A large deviations approach to the statistics of extreme events addresses the statistical analysis of extreme events with very low probabilities: given a random sample of data of size n, the probability is much smaller than 1/n. In particular, it takes a close look at the regularity assumptions on the tail of the (univariate or multivariate) distribution function. The classical assumptions, cast in the form of limits of ratios of probabilities of extreme events, are not directly applicable in this setting. Therefore, additional assumptions are commonly imposed. Because these may be very restrictive, this thesis proposes an alternative regularity assumption, taking the form of asymptotic bounds on ratios of logarithms of probabilities of extreme events, i.e., a large deviation principle (LDP). In the univariate case, this tail LDP is equivalent to the log-Generalised Weibull (log-GW) tail limit, which generalises the Weibull tail limit and the classical Pareto tail limit, amongst others. Its application to the estimation of high quantiles is discussed. In the multivariate case, the tail LDP implies marginal log-GW tail limits together with a standardised tail LDP describing tail dependence. Its application to the estimation of very low probabilities of multivariate extreme events is discussed, and a connection is established to hidden regular variation (residual tail dependence) and similar models.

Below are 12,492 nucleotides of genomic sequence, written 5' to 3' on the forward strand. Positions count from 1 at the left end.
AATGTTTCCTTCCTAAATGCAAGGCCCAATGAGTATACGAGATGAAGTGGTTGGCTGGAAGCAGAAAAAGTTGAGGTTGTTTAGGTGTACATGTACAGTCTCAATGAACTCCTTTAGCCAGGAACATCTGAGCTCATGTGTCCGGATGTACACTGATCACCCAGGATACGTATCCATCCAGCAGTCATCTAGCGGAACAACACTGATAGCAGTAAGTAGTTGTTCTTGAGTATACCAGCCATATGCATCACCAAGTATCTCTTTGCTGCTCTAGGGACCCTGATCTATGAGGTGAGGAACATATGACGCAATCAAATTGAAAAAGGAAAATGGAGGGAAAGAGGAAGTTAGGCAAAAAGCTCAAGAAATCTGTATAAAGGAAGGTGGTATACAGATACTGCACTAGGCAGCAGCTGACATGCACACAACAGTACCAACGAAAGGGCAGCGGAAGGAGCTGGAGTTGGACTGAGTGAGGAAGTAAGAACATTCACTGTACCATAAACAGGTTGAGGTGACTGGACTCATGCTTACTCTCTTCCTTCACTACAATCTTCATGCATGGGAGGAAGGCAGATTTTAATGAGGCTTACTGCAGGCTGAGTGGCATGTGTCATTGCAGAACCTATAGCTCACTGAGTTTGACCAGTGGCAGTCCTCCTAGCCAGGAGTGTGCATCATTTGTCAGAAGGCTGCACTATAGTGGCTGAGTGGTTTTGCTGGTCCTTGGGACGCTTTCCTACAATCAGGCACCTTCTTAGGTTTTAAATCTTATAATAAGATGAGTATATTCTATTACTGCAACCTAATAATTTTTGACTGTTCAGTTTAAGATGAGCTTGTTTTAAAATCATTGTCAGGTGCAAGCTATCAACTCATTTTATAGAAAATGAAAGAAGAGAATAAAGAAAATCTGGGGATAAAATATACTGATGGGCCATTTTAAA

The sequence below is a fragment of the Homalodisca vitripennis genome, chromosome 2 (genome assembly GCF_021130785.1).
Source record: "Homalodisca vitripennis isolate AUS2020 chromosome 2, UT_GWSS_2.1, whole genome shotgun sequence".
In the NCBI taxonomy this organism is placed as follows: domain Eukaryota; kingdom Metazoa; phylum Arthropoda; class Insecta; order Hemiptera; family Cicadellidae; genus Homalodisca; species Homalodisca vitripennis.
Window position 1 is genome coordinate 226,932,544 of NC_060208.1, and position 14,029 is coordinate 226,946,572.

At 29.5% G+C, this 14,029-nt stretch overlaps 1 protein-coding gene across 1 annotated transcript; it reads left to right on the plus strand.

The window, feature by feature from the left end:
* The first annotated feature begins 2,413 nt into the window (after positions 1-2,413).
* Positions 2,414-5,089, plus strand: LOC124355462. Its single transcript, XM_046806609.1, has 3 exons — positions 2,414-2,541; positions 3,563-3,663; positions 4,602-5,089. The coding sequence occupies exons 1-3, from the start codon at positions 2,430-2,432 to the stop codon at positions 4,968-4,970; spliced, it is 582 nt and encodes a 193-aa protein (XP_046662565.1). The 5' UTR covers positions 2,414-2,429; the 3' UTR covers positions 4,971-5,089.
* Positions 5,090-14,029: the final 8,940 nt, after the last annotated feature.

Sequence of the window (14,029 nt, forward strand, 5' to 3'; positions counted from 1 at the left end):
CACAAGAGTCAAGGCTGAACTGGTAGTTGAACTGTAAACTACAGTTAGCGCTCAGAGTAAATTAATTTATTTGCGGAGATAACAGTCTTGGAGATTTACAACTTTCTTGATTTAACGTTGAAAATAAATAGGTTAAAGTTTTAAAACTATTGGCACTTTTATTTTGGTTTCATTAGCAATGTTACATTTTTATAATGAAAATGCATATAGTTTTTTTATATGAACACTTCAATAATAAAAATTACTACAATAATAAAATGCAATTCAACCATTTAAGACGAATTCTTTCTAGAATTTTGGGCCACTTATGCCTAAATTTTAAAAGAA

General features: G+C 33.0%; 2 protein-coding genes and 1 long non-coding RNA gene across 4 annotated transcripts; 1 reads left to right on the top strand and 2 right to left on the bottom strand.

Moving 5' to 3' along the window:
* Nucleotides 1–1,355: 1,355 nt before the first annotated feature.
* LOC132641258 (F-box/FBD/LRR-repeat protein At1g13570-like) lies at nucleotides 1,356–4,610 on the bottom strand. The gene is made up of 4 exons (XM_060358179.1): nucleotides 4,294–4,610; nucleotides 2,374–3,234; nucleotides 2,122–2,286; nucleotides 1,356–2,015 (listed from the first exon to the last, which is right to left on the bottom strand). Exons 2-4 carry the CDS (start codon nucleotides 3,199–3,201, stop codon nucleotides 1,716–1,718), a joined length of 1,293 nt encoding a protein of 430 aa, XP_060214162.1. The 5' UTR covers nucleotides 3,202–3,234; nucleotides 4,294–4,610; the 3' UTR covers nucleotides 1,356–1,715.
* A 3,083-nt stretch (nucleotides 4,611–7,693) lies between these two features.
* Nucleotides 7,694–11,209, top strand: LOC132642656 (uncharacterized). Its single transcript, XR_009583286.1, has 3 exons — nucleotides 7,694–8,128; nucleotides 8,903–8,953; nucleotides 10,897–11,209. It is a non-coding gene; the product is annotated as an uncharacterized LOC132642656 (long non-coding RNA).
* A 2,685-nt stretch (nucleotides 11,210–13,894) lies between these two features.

|Qualification||Doctor of Philosophy|
|Award date||7 Dec 2016|
|Place of Publication||Tilburg|
|Publication status||Published - 2016|